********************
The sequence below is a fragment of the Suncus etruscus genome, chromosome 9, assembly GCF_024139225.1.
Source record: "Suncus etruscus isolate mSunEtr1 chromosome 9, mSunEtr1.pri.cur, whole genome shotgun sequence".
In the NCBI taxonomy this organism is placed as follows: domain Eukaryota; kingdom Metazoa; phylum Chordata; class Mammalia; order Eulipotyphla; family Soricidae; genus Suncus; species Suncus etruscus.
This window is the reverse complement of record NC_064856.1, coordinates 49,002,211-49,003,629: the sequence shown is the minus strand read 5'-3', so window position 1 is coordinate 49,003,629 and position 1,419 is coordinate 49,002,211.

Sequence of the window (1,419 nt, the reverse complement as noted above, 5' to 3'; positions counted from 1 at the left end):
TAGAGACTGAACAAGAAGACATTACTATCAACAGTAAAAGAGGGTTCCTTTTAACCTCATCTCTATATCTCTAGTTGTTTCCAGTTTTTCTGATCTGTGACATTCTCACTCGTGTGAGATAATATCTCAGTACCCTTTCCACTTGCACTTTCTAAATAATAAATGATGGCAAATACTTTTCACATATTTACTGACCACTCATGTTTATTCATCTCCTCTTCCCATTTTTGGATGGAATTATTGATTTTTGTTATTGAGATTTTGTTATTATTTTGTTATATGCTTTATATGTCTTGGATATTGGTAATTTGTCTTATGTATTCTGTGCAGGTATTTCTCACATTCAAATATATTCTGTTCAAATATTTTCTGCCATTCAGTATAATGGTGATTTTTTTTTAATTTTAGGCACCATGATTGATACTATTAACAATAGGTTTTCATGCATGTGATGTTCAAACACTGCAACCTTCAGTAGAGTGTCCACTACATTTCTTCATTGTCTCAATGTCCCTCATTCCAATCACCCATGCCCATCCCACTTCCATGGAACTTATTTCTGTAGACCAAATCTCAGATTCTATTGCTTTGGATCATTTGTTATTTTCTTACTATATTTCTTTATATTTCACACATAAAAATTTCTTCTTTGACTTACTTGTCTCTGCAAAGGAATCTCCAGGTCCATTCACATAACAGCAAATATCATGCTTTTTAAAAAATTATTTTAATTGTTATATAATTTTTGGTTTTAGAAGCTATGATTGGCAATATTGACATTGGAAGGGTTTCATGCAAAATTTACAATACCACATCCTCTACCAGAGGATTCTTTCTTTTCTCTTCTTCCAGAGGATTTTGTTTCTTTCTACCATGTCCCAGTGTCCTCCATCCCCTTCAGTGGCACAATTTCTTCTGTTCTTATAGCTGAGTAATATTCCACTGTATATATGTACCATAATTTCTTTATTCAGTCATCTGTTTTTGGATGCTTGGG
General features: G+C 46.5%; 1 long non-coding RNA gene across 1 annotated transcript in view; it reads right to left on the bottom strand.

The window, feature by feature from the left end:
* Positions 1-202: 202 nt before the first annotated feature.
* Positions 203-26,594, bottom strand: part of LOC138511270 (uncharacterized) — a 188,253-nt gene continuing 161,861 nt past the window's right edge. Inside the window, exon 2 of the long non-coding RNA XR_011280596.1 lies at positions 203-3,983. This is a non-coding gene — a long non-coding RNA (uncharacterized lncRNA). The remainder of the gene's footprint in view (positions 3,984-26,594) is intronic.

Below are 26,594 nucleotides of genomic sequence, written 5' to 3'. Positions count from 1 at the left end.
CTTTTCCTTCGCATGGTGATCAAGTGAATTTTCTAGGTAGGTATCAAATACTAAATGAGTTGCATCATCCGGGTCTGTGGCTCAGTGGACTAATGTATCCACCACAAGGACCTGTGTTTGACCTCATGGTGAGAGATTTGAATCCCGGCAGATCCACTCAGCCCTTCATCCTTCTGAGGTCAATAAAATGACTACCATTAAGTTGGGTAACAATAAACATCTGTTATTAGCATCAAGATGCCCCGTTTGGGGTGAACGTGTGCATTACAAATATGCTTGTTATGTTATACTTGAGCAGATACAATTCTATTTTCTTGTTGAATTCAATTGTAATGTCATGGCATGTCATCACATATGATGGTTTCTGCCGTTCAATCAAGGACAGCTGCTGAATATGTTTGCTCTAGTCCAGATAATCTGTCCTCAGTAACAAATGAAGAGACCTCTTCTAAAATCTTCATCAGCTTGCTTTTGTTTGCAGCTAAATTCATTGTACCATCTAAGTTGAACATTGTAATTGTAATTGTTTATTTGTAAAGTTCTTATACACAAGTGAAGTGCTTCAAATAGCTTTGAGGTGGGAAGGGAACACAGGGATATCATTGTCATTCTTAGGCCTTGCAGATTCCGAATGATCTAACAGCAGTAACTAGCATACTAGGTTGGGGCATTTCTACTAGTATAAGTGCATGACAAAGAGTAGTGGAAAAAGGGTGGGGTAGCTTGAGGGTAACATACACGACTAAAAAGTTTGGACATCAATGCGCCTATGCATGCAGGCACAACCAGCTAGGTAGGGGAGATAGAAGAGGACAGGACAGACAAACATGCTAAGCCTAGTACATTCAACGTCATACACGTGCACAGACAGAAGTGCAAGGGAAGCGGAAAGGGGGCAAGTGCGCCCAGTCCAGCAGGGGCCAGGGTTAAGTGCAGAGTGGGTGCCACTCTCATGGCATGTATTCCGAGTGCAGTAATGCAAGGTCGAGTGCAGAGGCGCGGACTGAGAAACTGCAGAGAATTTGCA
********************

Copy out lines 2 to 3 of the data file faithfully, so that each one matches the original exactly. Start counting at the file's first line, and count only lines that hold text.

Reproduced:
Source record: "Suncus etruscus isolate mSunEtr1 chromosome 9, mSunEtr1.pri.cur, whole genome shotgun sequence".
In the NCBI taxonomy this organism is placed as follows: domain Eukaryota; kingdom Metazoa; phylum Chordata; class Mammalia; order Eulipotyphla; family Soricidae; genus Suncus; species Suncus etruscus.